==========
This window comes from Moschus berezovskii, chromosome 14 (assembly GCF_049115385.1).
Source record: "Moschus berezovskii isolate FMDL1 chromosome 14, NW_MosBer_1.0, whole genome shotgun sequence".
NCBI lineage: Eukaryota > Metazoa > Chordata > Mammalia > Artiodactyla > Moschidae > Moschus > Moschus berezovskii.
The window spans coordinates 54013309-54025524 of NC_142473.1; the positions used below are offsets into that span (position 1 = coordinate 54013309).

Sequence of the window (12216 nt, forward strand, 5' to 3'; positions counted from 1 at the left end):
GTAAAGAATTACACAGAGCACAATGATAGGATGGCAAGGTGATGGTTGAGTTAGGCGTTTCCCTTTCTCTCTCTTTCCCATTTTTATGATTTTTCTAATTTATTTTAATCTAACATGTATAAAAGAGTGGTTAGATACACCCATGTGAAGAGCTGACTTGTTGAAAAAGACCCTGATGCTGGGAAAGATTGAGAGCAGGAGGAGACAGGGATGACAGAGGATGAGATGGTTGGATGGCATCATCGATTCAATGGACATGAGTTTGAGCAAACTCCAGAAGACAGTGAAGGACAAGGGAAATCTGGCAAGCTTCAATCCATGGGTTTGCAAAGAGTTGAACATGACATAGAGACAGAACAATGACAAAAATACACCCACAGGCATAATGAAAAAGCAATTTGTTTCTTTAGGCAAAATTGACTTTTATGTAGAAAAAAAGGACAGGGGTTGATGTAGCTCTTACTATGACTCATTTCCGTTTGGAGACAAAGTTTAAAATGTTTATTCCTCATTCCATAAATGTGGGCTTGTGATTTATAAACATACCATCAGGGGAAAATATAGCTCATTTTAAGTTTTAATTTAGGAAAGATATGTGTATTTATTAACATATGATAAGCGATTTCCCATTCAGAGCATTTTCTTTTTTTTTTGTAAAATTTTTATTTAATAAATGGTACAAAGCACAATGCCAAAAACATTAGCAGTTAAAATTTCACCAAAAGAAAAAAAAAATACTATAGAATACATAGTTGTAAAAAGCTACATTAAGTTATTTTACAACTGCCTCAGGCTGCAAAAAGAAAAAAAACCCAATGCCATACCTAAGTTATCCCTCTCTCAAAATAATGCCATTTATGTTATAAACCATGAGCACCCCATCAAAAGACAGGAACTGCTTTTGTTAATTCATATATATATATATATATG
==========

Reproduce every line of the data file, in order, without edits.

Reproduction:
This window comes from Moschus berezovskii, chromosome 14 (assembly GCF_049115385.1).
Source record: "Moschus berezovskii isolate FMDL1 chromosome 14, NW_MosBer_1.0, whole genome shotgun sequence".
NCBI lineage: Eukaryota > Metazoa > Chordata > Mammalia > Artiodactyla > Moschidae > Moschus > Moschus berezovskii.
The window spans coordinates 54013309-54025524 of NC_142473.1; the positions used below are offsets into that span (position 1 = coordinate 54013309).

Sequence of the window (12216 nt, forward strand, 5' to 3'; positions counted from 1 at the left end):
GTAAAGAATTACACAGAGCACAATGATAGGATGGCAAGGTGATGGTTGAGTTAGGCGTTTCCCTTTCTCTCTCTTTCCCATTTTTATGATTTTTCTAATTTATTTTAATCTAACATGTATAAAAGAGTGGTTAGATACACCCATGTGAAGAGCTGACTTGTTGAAAAAGACCCTGATGCTGGGAAAGATTGAGAGCAGGAGGAGACAGGGATGACAGAGGATGAGATGGTTGGATGGCATCATCGATTCAATGGACATGAGTTTGAGCAAACTCCAGAAGACAGTGAAGGACAAGGGAAATCTGGCAAGCTTCAATCCATGGGTTTGCAAAGAGTTGAACATGACATAGAGACAGAACAATGACAAAAATACACCCACAGGCATAATGAAAAAGCAATTTGTTTCTTTAGGCAAAATTGACTTTTATGTAGAAAAAAAGGACAGGGGTTGATGTAGCTCTTACTATGACTCATTTCCGTTTGGAGACAAAGTTTAAAATGTTTATTCCTCATTCCATAAATGTGGGCTTGTGATTTATAAACATACCATCAGGGGAAAATATAGCTCATTTTAAGTTTTAATTTAGGAAAGATATGTGTATTTATTAACATATGATAAGCGATTTCCCATTCAGAGCATTTTCTTTTTTTTTTGTAAAATTTTTATTTAATAAATGGTACAAAGCACAATGCCAAAAACATTAGCAGTTAAAATTTCACCAAAAGAAAAAAAAAATACTATAGAATACATAGTTGTAAAAAGCTACATTAAGTTATTTTACAACTGCCTCAGGCTGCAAAAAGAAAAAAAACCCAATGCCATACCTAAGTTATCCCTCTCTCAAAATAATGCCATTTATGTTATAAACCATGAGCACCCCATCAAAAGACAGGAACTGCTTTTGTTAATTCATATATATATATATATATG